Matt Cassel is getting another chance to be the Chiefs’ starting quarterback.
Cassel will start Thursday night’s game at San Diego because Brady Quinn has not been cleared to practice due to a concussion, regaining the starting job – at least for one week – that he lost after a dismal five-game stretch to start the season.
Chiefs coach Romeo Crennel announced Tuesday that Quinn will not be available, and that Ricky Stanzi will serve as the backup. Fullback Nate Eachus was also ruled out with a concussion.
”They will continue with their testing and evaluation and will return when the doctor releases them, and lets us know they’re OK,” said Crennel, adding that doctors haven’t told him how long Quinn might be out.
Cassel was scuffling along until he sustained his own concussion a few weeks ago against Baltimore. Quinn took over for a loss to Tampa Bay, and Crennel made the move permanent during the bye week in hopes of igniting a struggling offense.
He never got much chance to see whether it worked.
Quinn was hurt in the first quarter of Sunday’s 26-16 loss to the Oakland Raiders, though it’s unclear when the injury occurred. He was sacked by Rolando McClain and then took another shot while floating a pass that was picked off by Matt Giordano.
Quinn left the field and went down the tunnel leading to the locker rooms, and Crennel said a trainer told him at that point that Quinn had sustained a ”head injury” and was unavailable.
Cassel played the rest of way, completing 20 of 30 passes for 218 yards with a touchdown and an interception. It was the 10th pick that he’s thrown in parts of six games this season.
”I’m excited to be playing,” Cassel said. ”As I said last week, my approach doesn’t change. I’m going to go out (and) I’m going to work hard. It’s unfortunate for Brady, but at the same time, we have to move forward. It’s a short week. Preparation has to be put in.”
Cassel, who signed a $63 million, six-year deal in 2009, said he doesn’t harbor any ill will toward Crennel over his benching. Cassel also said he doesn’t find it uncomfortable that he’s regained the starting job on a temporary basis almost by default.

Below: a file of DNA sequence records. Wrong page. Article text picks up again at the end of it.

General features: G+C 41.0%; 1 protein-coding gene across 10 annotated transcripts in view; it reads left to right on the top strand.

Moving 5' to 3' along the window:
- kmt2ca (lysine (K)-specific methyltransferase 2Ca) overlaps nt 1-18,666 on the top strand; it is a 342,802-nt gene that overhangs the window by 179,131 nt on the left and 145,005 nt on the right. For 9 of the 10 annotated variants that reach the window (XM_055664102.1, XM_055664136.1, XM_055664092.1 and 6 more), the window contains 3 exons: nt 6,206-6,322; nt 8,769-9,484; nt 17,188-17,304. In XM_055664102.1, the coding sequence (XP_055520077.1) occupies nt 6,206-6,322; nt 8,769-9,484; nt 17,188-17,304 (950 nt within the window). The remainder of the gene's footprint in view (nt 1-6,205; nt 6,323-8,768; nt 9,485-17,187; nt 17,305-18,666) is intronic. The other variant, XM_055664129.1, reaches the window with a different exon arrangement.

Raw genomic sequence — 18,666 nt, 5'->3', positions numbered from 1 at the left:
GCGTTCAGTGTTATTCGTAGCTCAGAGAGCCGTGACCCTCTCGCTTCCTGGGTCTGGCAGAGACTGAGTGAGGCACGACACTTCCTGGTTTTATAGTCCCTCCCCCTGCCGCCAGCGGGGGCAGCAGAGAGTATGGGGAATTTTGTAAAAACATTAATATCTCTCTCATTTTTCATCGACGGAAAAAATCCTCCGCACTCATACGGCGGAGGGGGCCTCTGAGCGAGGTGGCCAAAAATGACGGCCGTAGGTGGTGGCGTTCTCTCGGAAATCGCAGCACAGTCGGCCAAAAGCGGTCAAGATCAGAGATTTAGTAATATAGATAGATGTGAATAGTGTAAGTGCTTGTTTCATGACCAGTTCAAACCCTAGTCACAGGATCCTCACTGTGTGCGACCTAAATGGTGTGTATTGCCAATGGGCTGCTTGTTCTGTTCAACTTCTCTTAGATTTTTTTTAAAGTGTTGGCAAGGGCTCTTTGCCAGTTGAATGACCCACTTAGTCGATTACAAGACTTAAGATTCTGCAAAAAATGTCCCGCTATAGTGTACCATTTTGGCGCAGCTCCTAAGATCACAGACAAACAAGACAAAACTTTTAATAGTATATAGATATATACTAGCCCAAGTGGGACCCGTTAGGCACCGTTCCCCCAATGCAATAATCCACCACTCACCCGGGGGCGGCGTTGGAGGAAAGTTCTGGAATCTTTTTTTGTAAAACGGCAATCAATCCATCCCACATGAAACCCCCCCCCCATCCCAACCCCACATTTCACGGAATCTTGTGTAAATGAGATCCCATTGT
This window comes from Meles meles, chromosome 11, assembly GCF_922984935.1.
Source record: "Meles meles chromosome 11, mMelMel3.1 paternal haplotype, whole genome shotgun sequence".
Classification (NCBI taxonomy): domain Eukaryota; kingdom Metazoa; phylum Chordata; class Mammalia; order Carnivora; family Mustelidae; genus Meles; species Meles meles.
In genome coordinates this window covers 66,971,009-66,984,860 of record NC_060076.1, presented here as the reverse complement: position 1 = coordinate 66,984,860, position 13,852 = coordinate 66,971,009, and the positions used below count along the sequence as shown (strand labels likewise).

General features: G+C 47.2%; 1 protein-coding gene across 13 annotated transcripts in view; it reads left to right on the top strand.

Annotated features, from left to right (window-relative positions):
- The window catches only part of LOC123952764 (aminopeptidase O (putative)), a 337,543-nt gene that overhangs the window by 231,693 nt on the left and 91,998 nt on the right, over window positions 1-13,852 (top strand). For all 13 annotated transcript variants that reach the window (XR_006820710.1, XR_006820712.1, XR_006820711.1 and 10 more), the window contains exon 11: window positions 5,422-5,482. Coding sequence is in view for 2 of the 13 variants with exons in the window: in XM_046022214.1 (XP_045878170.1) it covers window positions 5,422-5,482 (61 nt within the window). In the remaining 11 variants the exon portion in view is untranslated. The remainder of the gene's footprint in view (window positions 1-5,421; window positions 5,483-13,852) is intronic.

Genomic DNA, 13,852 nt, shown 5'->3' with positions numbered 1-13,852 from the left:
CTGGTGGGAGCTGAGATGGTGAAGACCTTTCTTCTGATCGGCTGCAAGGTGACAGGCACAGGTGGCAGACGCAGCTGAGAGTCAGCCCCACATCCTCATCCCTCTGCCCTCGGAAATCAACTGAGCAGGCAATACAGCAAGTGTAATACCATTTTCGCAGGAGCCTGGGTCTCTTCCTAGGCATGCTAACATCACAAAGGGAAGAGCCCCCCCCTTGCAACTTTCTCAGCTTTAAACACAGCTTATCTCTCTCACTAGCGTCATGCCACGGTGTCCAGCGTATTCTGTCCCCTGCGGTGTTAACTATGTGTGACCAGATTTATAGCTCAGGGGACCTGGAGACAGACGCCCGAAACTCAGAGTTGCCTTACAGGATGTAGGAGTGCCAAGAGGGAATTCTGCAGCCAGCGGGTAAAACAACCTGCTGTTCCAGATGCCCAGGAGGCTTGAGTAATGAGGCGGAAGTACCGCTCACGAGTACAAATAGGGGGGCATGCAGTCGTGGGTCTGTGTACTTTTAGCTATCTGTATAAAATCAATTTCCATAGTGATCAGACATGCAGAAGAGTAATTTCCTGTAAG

”I don’t look at it that way,” Cassel said. ”No matter what my position is, I’m going to be the same guy, and I think that’s the reason I was able to go in there and execute at a high level Sunday. I was ready and my approach was the same.”
Cassel said he wasn’t sure whether coming off the bench changed his perspective, but his coach indicated that the decision may ultimately help Cassel from a mental standpoint.
”Sometimes a second chance energizes a guy,” Crennel said. ”He wants to do well, and whatever role he was in, he didn’t like it, but he said, `I’m going to do my job. I’m a Chief, and I’m going to be ready if I’m called on.”
The Chiefs (1-6) could certainly use a little energy. They’ve lost four straight overall and still have not led in regulation this season, making them the first NFL team since at least 1940 to play seven games without taking an offensive snap with the lead, according to STATS LLC.
They’ve also turned the ball over a league-leading 25 times after four turnovers Sunday.
Cassel has responsible for two more on Sunday when he fumbled a snap early in the second half that led to a field goal by Oakland. He’s committed 16 turnovers by himself, which puts him ahead of all but three teams in the league: Dallas, Buffalo and Philadelphia.
”He knows he’s going to have to play, and he’s going to do the best he can,” Crennel said. ”We have to help him as well, and if we all take the same attitude we’ll be successful.”
Offensive coordinator Brian Daboll said it helps, given the short week, that Cassel was the starter when the Chiefs played San Diego earlier this season. Cassel committed three turnovers in the game, but he’ll be familiar with the Chargers’ schemes and personnel.
”He’s preparing himself like a pro to be ready to go in this football game,” Daboll said. ”He’s got a good attitude, he’s taken Brady being put ahead of him well. If you ask him, I’m sure he’s anxious, excited for the opportunity.”